*NEW* THE HATEFUL EIGHT REVIEW *NEW*

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Well, I didn’t hate it. QT is back and bigger than ever. But better?

In the dead of a Wyoming winter, a bounty hunter (Kurt Russell) and his prisoner (Jennifer Jason Leigh) find shelter in a cabin currently inhabited by a collection of nefarious characters.

From the beautifully shot opening, I was entranced. The 70mm film format capturing the picturesque cinematography of QT stalwart Robert Richardson perfectly. The credit sequence accompanied by an original Ennio Morricone score (The first in 30 years) brought back that old school nostalgia of the classic Westerns.

However that nostalgia soon dissipated when Russell’s John Ruth crossed paths with Samuel L Jackson’s Major Warren sitting on a cushion of dead bodies. After an initially tense and intriguing introduction with QT’s chapters popping up left, right and centre, the first hour soon churned along at an agonizing snail’s pace.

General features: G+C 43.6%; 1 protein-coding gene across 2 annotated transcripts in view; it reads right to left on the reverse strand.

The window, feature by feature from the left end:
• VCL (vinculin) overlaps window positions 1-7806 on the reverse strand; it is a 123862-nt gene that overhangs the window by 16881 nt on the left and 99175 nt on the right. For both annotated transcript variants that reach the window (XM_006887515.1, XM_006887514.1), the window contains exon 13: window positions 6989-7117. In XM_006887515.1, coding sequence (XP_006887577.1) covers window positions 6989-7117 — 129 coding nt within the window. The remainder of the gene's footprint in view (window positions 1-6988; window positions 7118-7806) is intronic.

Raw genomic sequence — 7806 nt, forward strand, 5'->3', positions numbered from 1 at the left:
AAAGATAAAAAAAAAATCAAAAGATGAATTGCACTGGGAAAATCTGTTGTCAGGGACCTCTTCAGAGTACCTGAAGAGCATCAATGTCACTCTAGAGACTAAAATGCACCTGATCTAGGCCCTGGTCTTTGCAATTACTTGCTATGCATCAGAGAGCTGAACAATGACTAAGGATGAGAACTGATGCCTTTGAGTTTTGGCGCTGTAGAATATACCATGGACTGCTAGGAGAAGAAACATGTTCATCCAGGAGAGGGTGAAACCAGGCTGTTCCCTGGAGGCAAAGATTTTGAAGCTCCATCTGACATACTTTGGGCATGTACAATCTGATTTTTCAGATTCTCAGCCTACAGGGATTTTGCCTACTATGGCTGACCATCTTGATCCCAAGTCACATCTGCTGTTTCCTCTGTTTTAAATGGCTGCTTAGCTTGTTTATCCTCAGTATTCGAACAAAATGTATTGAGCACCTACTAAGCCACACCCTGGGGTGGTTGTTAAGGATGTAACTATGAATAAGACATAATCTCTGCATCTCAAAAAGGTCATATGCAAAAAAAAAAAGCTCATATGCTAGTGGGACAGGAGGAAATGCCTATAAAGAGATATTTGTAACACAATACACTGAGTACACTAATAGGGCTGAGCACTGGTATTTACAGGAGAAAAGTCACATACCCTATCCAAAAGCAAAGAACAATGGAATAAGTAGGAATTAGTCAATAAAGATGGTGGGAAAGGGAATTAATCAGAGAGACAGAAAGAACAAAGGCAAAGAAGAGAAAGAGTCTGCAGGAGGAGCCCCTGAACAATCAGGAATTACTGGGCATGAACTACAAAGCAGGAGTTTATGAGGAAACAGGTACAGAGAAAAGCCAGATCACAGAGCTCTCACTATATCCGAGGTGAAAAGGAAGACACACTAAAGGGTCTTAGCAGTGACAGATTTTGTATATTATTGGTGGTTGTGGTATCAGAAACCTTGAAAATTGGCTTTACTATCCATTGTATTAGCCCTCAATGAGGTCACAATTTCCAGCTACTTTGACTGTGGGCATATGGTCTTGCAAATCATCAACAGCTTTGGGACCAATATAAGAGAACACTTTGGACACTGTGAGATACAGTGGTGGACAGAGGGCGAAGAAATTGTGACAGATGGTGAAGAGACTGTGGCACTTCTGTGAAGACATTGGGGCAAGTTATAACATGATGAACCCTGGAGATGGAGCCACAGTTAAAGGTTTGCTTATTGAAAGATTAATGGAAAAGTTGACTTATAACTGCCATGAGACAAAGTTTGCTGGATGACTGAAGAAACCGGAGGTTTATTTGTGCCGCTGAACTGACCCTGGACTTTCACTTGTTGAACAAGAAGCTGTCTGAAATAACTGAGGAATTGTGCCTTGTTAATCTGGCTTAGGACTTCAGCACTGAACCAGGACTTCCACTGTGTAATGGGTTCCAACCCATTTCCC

There wasn’t enough tidbits, stylish dialogue or suspense to keep me going. It was almost mind numbing. I felt a sick feeling in my stomach. Russell, Leigh and Jackson were doing their best BUT it wasn’t entertaining enough. A running joke about Jackson receiving a letter from Lincoln did the job BUT I found the first act lacking. That was until they reached Minnie’s Haberdashery.

A grotty shack with even grittier lodgers. It really was a case of the waiting game. BUT was it going to be worth it? Trapped for the next few days during a blizzard, the tension bubbling. Each shady individual casually interrogated.

Russell and Jackson were superb. They had a real rapport and ran the show for me. Leigh was brilliant. A real rough looking menace with an acid tongue. It was great to see a good portion of the QT regulars popping up in this. What a supporting cast. However, some characters didn’t quite deliver as much as I had expected.

I have been a big fan of Walton Goggins for some time after some cracking turns in The Shield and Justified. QT finally gave him the platform he deserved as the gullible dim wit Sheriff Chris Mannix. He was perfect. His dumb theorizing and poor deducting skills delivered the laughs.

Tim Roth was great as the delightfully flamboyant Oswaldo Mobray. If anything, I wanted more of him in this.